Although Marshmallow doesn’t come with any major user interface changes, it does come with a bunch of useful under-the-hood features that made the platform a little more versatile and customizable. One of those changes includes the ability to use an external MicroSD card as internal storage. Adoptable storage gives users the potential to use a memory card as internal memory, which comes as a huge bonus to anyone without enough built-in storage. If you have an 8GB or 16GB phone, or you’re using a Samsung device (jokes, sort-of) with Marshmallow you can follow a simple process to adopt external storage and use it for installing apps, or storing app data…

Before you start, you need to ensure that you have a high-speed MicroSD card. When shopping online, you’re looking for cards with high write-speeds, and there’s no shortage of them available on Amazon, with prices starting as low as $15 for a 32GB card. The reason you need it to be high-speed is because once you adopt it as internal storage, and use it for app data and apps, your phone is going to be reading from it a lot more than it would if you were just using it to store media. If it’s too slow, it’ll make the entire experience of using your phone sluggish. I normally stick to Sandisk for quality and longevity.

As a side note: If you’re using an old/used MicroSD card slot, be sure to back it up before formatting, otherwise you’ll lose all of your media or content.


Once you have a suitable MicroSD card, you place it in your phone’s external card tray. At time of writing, only the HTC One A9 and Moto X Pure/Style have Marshmallow and external storage options, but the options will grow as time rolls on and software updates roll out.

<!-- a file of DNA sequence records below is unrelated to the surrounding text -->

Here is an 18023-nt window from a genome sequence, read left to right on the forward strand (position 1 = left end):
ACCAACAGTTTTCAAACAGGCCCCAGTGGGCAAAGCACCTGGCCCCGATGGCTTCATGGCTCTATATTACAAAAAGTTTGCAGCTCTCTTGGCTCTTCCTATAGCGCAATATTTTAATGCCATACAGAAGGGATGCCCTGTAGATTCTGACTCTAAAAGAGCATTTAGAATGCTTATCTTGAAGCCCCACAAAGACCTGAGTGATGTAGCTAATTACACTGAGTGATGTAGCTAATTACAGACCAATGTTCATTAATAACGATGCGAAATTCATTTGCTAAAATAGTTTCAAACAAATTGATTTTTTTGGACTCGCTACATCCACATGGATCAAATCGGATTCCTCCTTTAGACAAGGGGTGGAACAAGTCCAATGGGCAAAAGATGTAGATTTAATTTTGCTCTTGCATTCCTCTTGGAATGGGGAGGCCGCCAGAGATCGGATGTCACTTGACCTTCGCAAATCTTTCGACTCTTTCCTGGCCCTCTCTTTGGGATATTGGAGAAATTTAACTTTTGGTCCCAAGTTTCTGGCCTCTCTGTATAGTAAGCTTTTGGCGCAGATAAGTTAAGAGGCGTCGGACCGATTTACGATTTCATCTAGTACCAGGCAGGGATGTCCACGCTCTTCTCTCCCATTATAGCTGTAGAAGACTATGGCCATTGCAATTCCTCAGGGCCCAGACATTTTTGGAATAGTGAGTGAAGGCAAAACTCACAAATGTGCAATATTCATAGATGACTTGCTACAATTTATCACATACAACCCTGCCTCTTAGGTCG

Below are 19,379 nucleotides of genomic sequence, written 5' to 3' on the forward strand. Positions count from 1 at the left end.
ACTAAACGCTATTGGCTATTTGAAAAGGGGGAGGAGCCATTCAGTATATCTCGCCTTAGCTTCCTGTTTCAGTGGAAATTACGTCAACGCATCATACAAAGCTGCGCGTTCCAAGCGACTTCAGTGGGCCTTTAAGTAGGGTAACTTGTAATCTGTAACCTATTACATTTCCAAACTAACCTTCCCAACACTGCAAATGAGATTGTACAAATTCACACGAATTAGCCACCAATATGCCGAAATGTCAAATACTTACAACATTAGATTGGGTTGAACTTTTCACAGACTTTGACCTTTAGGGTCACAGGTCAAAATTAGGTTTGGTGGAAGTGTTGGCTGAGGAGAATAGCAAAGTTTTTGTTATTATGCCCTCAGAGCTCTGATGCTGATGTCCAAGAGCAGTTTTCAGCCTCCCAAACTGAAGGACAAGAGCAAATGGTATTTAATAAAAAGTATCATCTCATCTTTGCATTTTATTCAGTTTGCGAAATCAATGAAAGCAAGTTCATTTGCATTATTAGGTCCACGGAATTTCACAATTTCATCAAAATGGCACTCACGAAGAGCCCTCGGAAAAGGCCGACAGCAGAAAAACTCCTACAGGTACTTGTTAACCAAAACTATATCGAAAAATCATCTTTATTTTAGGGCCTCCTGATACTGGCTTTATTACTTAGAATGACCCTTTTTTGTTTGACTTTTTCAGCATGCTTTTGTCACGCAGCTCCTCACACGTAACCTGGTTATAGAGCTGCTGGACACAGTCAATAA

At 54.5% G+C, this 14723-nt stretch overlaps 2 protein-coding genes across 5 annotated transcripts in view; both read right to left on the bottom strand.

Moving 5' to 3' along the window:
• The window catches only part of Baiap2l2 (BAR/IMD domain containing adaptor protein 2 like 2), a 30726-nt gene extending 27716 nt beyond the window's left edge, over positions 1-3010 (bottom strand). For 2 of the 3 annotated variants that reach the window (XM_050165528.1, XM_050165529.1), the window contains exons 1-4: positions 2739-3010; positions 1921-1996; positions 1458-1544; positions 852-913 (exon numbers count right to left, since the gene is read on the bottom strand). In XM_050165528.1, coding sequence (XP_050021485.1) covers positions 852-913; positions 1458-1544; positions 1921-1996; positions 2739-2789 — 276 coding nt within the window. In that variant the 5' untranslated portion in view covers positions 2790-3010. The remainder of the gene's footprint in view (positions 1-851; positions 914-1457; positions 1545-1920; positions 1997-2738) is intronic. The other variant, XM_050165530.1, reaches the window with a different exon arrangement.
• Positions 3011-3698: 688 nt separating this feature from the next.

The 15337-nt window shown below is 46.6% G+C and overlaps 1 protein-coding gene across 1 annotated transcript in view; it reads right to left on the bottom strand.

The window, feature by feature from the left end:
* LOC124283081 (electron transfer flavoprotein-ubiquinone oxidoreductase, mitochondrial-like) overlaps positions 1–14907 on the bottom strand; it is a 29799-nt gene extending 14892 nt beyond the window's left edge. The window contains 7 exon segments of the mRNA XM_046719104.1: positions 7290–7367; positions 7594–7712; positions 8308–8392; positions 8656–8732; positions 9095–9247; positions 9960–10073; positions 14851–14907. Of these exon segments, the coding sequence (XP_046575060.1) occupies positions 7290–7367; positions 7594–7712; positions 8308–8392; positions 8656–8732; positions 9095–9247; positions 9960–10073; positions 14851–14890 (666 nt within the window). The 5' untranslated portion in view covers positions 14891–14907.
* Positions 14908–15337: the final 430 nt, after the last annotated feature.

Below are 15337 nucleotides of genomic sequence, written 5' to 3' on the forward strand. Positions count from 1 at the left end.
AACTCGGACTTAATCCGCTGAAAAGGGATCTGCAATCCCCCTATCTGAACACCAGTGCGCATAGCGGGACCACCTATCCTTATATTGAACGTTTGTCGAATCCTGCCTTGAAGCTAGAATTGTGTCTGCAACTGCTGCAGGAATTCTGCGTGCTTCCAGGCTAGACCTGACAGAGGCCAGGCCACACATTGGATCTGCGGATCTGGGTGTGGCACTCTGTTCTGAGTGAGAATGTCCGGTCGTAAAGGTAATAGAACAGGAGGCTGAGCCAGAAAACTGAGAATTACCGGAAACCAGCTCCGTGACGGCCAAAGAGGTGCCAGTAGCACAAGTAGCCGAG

Once installed, you’ll get a notification on your lock screen saying something like ‘new SD card detected’, at which point you tap the notification twice, which unlocks the phone and takes you to the card formatting screen. Tap ‘Use as internal storage’ and then ‘erase & format’. The SD card I was using for purposes of this tutorial was fairly old and slow, so I received a pop-up window during the formatting process warning me that the card speeds weren’t optimal.

When formatting is done, you can choose to move apps and data to the card immediately, or move it later. If you’re not running out of space, then it won’t harm you to choose not to move it immediately. You can move photos, files and app data by heading to settings>storage & USB.

After the process is done, you’ll now be able to treat your MicroSD card as internal storage and use it for storing all kinds of data, and not just media. Thankfully, it’s not completely permanent. If you decide you’d like to use it just to store media, you can change it back by heading to Settings>Storage & USB, then selecting the card, hitting the top right menu and then select ‘Format as portable’.

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